Featuring pictures of the food that customers could be eating is an effective way for restaurants to draw eyes (and orders) to menu items they want to push, especially add-ons and upsells.
A good menu takes this into account and is rich with imagery featuring its best, most delicious-looking items — but it’s impossible to include pictures of everything. Some dishes will always get overshadowed by the stars of the menu.
That’s a problem that virtual and augmented reality (VR and AR) could help solve. For example, the EatX AR platform by Harald Xperience allows customers to learn more about menu items by scanning them with a smartphone.
Doing so can connect diners to not only mouthwatering food photography, but nutritional information, origins and production details about the meat in the dish, and even video footage from the farms where meat or produce was raised.
Kai Lindevall, producer and chairman of the board for Harald Xperience, said the primary goal of the feature is to improve and distinguish the customer experience — that holy grail which every retailer and restaurateur is currently trying to reach.
While Lindevall said the technology could also be used to highlight specials or upsell appetizers, sides and desserts, he said the focus is on adding surprise-and-delight elements to the dining experience to make it more enjoyable and memorable — hopefully inspiring customers to come back and visit again.
AR That Sticks
So, what does it take to build a positive and powerful AR experience that can bring customers back through the door again? Lindevall said companies need not invest big dollars or complicated tech to create a customer experience that inspires. It’s an instance of working smarter, not harder.
Yes, a good AR experience should “wow” customers, but that is not the only criterion for success, he said. Companies must think about why they want to implement AR and how it serves their customers.
If a company wants to implement AR because it’s the latest trend, the tech is there and it wants to keep up with competitors who are doing so, Lindevall said that’s the wrong reason. Rather than building for the sake of the technology, he said, AR must solve a problem or enhance an experience.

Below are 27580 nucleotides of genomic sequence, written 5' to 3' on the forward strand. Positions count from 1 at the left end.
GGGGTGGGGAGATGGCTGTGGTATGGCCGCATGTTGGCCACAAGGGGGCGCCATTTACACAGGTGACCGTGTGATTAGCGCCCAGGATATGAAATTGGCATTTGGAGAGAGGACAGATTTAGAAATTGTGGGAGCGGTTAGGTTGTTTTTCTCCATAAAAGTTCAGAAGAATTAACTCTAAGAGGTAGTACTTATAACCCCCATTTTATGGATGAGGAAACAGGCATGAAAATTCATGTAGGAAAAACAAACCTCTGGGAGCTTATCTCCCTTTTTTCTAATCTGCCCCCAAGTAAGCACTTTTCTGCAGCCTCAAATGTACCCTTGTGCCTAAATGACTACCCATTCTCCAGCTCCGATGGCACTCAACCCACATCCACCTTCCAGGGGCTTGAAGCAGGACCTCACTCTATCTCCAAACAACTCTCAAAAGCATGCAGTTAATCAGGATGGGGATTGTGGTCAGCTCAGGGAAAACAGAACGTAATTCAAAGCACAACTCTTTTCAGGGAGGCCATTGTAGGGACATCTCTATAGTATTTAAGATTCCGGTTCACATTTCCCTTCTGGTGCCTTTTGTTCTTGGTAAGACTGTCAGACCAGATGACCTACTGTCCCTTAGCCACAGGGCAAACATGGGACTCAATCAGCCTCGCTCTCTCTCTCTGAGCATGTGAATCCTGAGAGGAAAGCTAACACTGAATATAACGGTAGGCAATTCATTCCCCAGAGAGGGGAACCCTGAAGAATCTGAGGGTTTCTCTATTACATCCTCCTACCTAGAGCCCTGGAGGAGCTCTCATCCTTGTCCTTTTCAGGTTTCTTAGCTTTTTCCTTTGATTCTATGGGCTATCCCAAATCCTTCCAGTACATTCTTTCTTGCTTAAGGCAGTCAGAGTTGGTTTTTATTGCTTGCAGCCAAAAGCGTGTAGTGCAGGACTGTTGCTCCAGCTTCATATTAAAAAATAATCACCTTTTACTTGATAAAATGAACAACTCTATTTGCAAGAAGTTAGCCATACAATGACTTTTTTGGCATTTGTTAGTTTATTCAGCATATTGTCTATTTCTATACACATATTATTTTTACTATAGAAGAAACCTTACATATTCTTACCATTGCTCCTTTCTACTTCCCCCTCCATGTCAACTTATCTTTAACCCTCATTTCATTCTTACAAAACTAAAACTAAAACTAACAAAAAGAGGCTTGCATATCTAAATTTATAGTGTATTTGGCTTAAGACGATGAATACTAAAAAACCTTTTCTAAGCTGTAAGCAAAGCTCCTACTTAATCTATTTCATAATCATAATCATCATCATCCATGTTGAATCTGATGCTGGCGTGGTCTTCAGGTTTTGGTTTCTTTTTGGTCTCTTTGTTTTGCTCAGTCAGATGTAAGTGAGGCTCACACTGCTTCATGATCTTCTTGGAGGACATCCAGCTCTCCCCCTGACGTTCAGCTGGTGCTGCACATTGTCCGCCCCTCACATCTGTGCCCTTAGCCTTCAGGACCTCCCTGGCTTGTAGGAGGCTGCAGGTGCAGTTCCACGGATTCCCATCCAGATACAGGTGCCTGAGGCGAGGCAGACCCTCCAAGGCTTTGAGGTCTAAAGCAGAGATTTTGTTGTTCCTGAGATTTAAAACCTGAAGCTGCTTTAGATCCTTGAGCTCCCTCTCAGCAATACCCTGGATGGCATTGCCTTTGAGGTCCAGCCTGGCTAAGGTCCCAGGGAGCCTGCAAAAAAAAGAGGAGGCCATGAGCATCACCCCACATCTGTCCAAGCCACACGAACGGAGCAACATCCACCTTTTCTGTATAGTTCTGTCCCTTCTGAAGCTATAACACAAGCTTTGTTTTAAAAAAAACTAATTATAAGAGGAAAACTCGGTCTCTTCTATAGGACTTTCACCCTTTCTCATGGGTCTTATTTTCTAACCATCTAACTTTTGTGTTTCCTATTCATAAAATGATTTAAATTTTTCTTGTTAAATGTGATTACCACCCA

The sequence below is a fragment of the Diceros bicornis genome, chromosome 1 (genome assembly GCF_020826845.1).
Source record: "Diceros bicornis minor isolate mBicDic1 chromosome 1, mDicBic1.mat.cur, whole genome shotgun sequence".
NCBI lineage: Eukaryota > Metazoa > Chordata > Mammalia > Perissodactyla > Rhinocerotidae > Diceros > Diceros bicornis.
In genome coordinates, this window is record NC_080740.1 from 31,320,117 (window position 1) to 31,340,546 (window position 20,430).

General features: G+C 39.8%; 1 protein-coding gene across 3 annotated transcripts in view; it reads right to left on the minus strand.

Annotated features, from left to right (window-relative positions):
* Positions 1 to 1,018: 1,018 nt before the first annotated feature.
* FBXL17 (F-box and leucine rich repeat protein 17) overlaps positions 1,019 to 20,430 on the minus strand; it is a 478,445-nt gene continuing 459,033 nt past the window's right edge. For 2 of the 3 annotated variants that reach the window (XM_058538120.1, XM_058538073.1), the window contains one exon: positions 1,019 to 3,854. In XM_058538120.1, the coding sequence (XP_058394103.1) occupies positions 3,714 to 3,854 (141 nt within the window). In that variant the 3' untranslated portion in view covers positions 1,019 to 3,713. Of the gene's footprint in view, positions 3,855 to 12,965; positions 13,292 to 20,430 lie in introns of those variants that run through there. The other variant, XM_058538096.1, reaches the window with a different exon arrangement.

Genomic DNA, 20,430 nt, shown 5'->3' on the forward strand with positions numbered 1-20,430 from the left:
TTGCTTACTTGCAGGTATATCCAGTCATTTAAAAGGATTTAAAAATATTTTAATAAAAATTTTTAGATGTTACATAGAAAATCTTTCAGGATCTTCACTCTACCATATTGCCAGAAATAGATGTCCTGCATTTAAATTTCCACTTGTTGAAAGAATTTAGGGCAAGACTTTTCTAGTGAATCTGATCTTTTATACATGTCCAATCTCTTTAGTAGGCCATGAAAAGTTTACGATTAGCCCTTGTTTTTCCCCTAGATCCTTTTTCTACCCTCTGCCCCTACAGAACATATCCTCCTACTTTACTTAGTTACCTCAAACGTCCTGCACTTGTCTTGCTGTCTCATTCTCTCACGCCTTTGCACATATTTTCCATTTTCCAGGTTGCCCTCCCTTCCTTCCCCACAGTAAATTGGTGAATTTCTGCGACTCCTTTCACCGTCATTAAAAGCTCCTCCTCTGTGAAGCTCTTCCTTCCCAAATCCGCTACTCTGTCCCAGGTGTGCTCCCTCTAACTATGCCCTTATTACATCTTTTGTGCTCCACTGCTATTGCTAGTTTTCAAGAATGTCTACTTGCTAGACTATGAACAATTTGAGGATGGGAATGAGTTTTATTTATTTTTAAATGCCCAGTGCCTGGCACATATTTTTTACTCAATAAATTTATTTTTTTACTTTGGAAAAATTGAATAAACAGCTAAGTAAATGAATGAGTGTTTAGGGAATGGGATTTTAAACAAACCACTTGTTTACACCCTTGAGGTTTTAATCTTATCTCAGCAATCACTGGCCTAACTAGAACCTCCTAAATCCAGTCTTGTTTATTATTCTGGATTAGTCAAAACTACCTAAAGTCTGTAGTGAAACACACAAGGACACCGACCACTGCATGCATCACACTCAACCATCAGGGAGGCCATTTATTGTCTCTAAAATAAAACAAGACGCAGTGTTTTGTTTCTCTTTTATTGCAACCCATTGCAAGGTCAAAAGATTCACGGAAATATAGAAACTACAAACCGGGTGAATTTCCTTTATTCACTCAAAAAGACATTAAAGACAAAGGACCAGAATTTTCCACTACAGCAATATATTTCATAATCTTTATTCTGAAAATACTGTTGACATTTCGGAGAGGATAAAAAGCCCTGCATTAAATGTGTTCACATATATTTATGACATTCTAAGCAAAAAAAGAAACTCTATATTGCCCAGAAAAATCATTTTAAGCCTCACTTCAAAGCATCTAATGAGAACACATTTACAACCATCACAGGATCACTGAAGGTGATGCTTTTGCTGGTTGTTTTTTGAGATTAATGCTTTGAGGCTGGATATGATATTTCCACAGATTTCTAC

“The difference between a good and a bad AR experience is that a bad AR solution is out of context — i.e., it is not integrated into natural consumer behavior,” Lindevall said. “Also, if an AR solution does not evoke any ‘wow’ experience, it’s not a good one.”
Beyond the Menu
Lindevall said restaurants are just the first application for this type of technology. He believes any retail or hospitality experience could be augmented by adding an AR layer.
For instance, he said, Harald Xperience makes a similar AR tool for grocery stores, MySaga, which enables products to “come alive” on the shelf when shoppers point a smartphone or tablet at them.
The experience may not be flashy, but it can provide more information about products in a novel and natural way, similar to how EatX provides a gateway to nutrition and sourcing data that many consumers find very important.
Imagine extending that function to, say, apparel, where shoppers may worry about where clothes were produced (and by whom, for what wages).
In hospitality, Lindevall said AR can personalize the experience to enhance the customer’s stay. A hotel could use AR to highlight things based on known customer preferences, if there are any, or based on whatever data is available — for instance, serving up experiences that are relevant to families if the customer is traveling with children.
This is what Lindevall said Harald Xperience is now working on with its forthcoming MyPiccolo product.
In each application, said Lindevall, “The basic deliverable is increased repeat business. If you make the restaurant and hotel experience more entertaining and intense, it will result in increased repeat business” — and it doesn’t have to cost millions to do it.